KB: Lou’s performance is one of the movie’s great parts. Correct me if I’m wrong, Allan, but the producers didn’t want us to put it in?
AA: It was a battle. They wanted to cut out his song. They didn’t think that we needed it.
KB: I think that’s why we put the closing credits over it? To justify its existence?
AA: Yes. Exactly.
SA: How did you go about cutting that footage of Lou Reed performing the song?
KB: When I approach a project, I read the script and I have a good idea in my mind of what I think it should be. Then I pretty much don’t look at the script again. I deal with the footage as it’s coming in. I have a strong point of view about how I think it should play, and what I think the important parts of a scene are. That’s how I initially put it together. For rock ’n’ roll, it’s about what’s going to be exciting, what’s going to be appealing and what’s the most dramatic way to present the piece of music. Allan and I did a video with Mick Jagger and Bette Midler, “Beast of Burden.” For that part when she pulls Mick up onto the stage, I put in a jump cut, which was novel. I love to take chances like that, to break the rules, to make something work in a way that doesn’t leap out at you, but you still feel it. Mark Goldblatt, Michael Jablow, and I were the editors on Get Crazy. I remember us sitting there in the editing rooms with Allan looking at the KEM, which is a 35 millimeter editing table, and there’d be those moments where one of us would go: “Whoa, what the hell? That’s amazing! Don’t change it!”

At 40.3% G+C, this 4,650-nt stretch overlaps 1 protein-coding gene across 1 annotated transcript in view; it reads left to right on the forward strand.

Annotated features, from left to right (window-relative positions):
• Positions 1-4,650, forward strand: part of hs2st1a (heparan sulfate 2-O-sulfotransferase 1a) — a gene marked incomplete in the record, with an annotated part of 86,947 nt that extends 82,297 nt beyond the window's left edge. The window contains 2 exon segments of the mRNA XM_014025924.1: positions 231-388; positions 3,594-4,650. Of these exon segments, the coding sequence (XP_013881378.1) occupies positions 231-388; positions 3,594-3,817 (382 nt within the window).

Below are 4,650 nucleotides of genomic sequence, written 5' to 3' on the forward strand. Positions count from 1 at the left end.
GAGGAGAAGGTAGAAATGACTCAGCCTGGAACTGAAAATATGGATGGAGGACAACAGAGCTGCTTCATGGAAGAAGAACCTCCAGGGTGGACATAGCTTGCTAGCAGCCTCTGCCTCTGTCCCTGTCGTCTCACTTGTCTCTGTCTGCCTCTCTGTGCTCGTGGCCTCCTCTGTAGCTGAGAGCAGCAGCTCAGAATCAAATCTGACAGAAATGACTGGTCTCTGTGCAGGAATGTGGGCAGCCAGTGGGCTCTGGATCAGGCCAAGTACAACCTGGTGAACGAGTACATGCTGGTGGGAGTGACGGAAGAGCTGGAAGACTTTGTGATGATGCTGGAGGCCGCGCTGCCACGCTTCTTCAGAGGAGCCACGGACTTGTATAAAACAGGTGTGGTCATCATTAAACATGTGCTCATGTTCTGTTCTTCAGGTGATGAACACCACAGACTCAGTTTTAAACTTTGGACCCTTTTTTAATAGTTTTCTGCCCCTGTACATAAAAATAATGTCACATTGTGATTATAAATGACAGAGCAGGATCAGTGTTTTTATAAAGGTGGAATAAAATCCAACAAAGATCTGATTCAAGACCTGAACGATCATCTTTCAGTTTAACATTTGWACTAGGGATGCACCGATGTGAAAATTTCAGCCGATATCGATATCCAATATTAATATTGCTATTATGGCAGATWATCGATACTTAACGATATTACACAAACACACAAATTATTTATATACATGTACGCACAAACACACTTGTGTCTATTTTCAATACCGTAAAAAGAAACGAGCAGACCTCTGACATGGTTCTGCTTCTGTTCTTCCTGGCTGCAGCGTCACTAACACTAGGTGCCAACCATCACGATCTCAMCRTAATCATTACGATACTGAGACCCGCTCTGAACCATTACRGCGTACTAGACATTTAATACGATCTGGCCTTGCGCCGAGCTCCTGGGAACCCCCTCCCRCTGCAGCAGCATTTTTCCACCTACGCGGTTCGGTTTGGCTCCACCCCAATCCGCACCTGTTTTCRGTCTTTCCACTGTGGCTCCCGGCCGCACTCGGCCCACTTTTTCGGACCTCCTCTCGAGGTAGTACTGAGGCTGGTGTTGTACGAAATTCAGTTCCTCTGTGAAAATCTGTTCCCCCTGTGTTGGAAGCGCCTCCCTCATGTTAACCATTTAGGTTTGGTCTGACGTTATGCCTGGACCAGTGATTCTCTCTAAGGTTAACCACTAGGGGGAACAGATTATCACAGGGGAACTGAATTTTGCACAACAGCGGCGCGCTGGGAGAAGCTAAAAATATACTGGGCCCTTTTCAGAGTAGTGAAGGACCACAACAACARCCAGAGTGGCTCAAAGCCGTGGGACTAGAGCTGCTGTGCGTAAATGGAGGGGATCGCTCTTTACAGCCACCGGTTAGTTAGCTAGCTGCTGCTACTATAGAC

AA: We ended up getting a very, very propulsive style with lots of motion cutting in the movie, which is fantastic. You know, from the day that Get Crazy opened, August 6, 1983, it’s only taken thirty-eight years and four months for it to come out looking right on video. Kent and I have raised families in that time!
KB: Well, better late than never. Right, Allan?
AA: Of course.
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Eastside, Lori. “Not Gonna Take It No More.” Track 6 on Get Crazy (Original Motion Picture Soundtrack). Morocco, 1983, LP.
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All images used with permission of Allan Arkush and Kino Lorber.